THE $200 OFFICE

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THE $200 OFFICE

 user 2006-06-13 at 11:55:00 am Views: 63
  • #15689

    The $200 Office
    For
    small businesses in a never-ending fight for clients, first impressions
    mean a lot. So when a home-based financial planner wants to impress a
    CEO, a meeting at Starbucks  just won’t do. Yet many entrepreneurs
    aren’t ready for theheadaches and expense of leasing commercial office
    space. The solution for some: the “outsourced office.”The founder of
    one of several companies providing flexible work space is Mark Dixon,
    CEO of Regus Group, http://www.regus.com, a global firm with its U.S. base in
    Dallas. He recently told Smart Answers columnist Karen E. Klein how his
    entrepreneurial clients are able to cast a big shadow on a small
    budget. Edited excerpts of their conversation follow.
    What’s an “outsourced office,” and how does it work?
    Increasing
    numbers of small companies are realizing that they don’t need full-time
    offices. Broadband Internet connections are very cost-effective, and
    with voice-over IP or just a regular telephone at home, why do you need
    to have people working out of an office? Occasionally, though, you need
    a place to entertain clients, meet with your staff, or just get away
    from the spouse and kids to work uninterrupted. That’s what we provide.
    What are the terms, and how does an entrepreneur arrange for an outsourced office space?
    Say
    you or your team only needs a physical office location two or three
    days a week, or two or three days a month. Starting at $200 a month,
    you get access to the office space twice a month with a telephone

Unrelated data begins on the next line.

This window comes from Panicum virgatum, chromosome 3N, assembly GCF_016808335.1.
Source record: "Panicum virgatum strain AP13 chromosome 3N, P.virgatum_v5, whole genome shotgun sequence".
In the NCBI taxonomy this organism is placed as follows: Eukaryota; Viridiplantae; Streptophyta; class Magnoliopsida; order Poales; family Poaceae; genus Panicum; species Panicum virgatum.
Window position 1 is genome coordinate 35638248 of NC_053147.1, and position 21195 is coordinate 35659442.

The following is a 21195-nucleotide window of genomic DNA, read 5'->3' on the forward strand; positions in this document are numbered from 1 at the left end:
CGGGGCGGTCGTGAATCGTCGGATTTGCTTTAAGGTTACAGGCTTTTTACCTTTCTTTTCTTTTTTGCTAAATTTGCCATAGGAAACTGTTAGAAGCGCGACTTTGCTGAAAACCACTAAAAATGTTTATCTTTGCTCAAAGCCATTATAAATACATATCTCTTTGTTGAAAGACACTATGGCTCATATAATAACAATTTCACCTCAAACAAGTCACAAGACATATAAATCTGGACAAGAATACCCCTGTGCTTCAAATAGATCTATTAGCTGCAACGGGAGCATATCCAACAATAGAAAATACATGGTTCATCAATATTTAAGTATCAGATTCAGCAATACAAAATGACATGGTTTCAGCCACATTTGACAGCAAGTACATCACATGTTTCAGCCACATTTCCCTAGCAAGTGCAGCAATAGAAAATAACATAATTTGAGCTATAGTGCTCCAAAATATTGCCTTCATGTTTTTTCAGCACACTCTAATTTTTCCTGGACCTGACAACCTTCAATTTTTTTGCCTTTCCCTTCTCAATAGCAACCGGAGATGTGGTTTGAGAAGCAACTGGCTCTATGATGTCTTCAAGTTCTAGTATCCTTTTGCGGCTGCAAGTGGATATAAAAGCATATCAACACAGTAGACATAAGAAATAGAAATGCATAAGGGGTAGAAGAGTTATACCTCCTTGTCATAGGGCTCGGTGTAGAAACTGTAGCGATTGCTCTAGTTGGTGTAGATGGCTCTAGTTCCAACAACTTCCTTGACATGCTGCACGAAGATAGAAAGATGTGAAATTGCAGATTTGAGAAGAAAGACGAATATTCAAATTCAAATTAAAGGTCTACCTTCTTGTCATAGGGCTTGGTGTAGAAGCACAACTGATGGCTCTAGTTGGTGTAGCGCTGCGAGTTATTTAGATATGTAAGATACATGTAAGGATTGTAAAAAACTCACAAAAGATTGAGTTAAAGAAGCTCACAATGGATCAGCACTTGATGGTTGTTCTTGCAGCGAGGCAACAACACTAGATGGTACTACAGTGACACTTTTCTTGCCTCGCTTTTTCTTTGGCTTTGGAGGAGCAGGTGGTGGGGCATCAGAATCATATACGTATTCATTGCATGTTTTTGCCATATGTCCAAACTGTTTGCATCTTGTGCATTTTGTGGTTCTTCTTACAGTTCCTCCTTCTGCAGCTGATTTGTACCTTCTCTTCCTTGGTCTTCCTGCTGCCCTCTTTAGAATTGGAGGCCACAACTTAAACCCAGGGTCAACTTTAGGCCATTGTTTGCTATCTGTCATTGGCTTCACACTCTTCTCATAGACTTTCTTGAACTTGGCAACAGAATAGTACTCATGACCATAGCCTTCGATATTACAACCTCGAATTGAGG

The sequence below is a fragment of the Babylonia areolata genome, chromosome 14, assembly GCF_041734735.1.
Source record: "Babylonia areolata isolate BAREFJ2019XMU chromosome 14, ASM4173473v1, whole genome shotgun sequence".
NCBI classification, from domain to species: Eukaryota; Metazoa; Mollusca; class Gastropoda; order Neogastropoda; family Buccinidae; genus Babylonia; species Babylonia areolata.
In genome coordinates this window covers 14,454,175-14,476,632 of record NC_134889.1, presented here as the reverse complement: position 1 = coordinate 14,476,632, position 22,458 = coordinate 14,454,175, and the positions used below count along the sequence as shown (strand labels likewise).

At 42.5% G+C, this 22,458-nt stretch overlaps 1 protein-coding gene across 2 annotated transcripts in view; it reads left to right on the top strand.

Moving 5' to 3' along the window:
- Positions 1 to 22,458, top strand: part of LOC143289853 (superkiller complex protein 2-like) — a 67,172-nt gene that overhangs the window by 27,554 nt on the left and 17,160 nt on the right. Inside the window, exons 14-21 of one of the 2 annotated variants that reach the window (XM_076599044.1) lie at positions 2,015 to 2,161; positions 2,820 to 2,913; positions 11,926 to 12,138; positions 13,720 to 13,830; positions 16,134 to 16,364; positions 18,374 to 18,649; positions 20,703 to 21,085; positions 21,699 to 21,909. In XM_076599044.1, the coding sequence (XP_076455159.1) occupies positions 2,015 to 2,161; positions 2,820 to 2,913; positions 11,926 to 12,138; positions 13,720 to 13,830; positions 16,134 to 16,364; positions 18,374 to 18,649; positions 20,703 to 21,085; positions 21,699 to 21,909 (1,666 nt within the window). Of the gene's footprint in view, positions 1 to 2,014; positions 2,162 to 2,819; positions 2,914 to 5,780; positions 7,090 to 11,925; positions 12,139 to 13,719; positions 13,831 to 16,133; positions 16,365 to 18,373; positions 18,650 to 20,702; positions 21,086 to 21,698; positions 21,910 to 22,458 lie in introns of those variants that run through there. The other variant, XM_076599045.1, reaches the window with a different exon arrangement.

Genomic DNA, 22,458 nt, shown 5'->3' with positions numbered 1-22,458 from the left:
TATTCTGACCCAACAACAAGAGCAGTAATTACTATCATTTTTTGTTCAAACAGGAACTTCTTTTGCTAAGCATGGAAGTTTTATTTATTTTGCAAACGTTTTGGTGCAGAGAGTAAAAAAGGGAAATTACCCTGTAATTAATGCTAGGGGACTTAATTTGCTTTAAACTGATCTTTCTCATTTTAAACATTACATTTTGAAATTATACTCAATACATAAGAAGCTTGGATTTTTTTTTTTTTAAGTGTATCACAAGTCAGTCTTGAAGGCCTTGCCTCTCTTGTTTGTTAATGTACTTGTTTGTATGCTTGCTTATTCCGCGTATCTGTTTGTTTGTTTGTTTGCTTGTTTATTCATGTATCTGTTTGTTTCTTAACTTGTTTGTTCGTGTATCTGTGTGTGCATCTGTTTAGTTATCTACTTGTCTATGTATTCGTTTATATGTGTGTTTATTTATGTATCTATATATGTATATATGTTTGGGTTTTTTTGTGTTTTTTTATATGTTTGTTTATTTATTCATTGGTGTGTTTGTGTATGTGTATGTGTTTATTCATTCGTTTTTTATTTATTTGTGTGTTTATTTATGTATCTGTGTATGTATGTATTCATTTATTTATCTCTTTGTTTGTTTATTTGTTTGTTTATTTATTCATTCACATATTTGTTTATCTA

number and a full-time receptionist to answer it all the time, use of a
    prestigious business address in one of 350 cities around the world,
    office equipment like copiers, printers and coffee machines, and
    Internet access.The only thing we don’t supply is computers; most of
    our clients bring in their own laptops. If they want filing cabinets,
    cupboards, and lockers to keep their things in when they’re not there,
    we can arrange that for an additional fee.
    That sounds awfully inexpensive. What’s the top end of the price range?
    The
    average price in the U.S. is about $600 a month, which includes access
    to one full-time office. That means you can put your family pictures up
    and leave all your materials there. If you’re looking for a location on
    Park Avenue or Wall Street, or in Palo Alto, or Trafalgar Square in
    London, we have space in those prestigious addresses, but they’re
    obviously going to be more expensive.Tokyo is probably our most
    expensive location, and that’s going to cost about $1,000 a month.
    Still, if you’re a one-person company or a company that employs 10 or
    fewer people, our price is about 40% cheaper than you’d pay on your
    own. As companies get larger than 10 people, obviously, it becomes less
    cost-effective.
    How much time and effort go into setting up an outsourced office?
    It’s
    actually just a one-page agreement like you’d sign when you’re renting
    a car, and you can do it all online, including paying by credit card.
    You can walk into the office tomorrow, or next month, for a day or a
    year. You don’t have to set up a long-term contract, and there won’t be
    a landlord asking you for money when you leave.
    How many entrepreneurs are taking you up on this deal?We
    have about 100,000 companies and 200,000 individuals a day using our
    furnished offices, meeting rooms, conference facilities,
    videoconferencing suites, and business lounges internationally. Some
    facilities, like the videoconferencing suites and conference rooms, can
    be booked by the hour. Business lounges are furnished rooms near
    airports and hotels, where road warriors can go to do some work between
    client calls.In the last couple of years we’ve seen unprecedented
    growth. This year, we’re projecting 30% year-on-year growth over